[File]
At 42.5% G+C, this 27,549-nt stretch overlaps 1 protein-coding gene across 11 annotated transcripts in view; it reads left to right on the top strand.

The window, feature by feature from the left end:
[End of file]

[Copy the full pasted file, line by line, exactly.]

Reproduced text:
At 42.5% G+C, this 27,549-nt stretch overlaps 1 protein-coding gene across 11 annotated transcripts in view; it reads left to right on the top strand.

The window, feature by feature from the left end: